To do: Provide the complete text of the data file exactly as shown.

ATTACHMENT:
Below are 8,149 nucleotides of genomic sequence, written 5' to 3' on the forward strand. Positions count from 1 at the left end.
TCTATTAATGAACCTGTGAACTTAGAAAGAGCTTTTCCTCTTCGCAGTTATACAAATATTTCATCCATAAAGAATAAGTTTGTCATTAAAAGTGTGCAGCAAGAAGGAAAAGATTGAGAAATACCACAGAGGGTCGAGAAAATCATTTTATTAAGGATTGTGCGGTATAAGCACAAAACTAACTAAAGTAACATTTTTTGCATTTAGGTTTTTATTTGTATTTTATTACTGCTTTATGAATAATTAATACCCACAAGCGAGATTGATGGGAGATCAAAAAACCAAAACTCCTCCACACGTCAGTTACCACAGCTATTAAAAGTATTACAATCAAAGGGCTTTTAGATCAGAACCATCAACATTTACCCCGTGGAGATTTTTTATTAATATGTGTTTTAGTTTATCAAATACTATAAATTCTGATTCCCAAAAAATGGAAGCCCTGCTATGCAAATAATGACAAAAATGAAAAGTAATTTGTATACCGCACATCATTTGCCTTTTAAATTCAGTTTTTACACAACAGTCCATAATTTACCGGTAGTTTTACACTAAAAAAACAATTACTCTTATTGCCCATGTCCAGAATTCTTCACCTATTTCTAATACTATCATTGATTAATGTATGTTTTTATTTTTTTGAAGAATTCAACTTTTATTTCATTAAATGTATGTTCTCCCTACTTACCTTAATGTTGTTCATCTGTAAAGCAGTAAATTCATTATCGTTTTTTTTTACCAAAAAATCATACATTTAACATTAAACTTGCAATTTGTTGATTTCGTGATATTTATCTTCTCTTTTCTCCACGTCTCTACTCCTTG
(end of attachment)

Below are 8,149 nucleotides of genomic sequence, written 5' to 3' on the forward strand. Positions count from 1 at the left end.
TCTATTAATGAACCTGTGAACTTAGAAAGAGCTTTTCCTCTTCGCAGTTATACAAATATTTCATCCATAAAGAATAAGTTTGTCATTAAAAGTGTGCAGCAAGAAGGAAAAGATTGAGAAATACCACAGAGGGTCGAGAAAATCATTTTATTAAGGATTGTGCGGTATAAGCACAAAACTAACTAAAGTAACATTTTTTGCATTTAGGTTTTTATTTGTATTTTATTACTGCTTTATGAATAATTAATACCCACAAGCGAGATTGATGGGAGATCAAAAAACCAAAACTCCTCCACACGTCAGTTACCACAGCTATTAAAAGTATTACAATCAAAGGGCTTTTAGATCAGAACCATCAACATTTACCCCGTGGAGATTTTTTATTAATATGTGTTTTAGTTTATCAAATACTATAAATTCTGATTCCCAAAAAATGGAAGCCCTGCTATGCAAATAATGACAAAAATGAAAAGTAATTTGTATACCGCACATCATTTGCCTTTTAAATTCAGTTTTTACACAACAGTCCATAATTTACCGGTAGTTTTACACTAAAAAAACAATTACTCTTATTGCCCATGTCCAGAATTCTTCACCTATTTCTAATACTATCATTGATTAATGTATGTTTTTATTTTTTTGAAGAATTCAACTTTTATTTCATTAAATGTATGTTCTCCCTACTTACCTTAATGTTGTTCATCTGTAAAGCAGTAAATTCATTATCGTTTTTTTTTACCAAAAAATCATACATTTAACATTAAACTTGCAATTTGTTGATTTCGTGATATTTATCTTCTCTTTTCTCCACGTCTCTACTCCTTG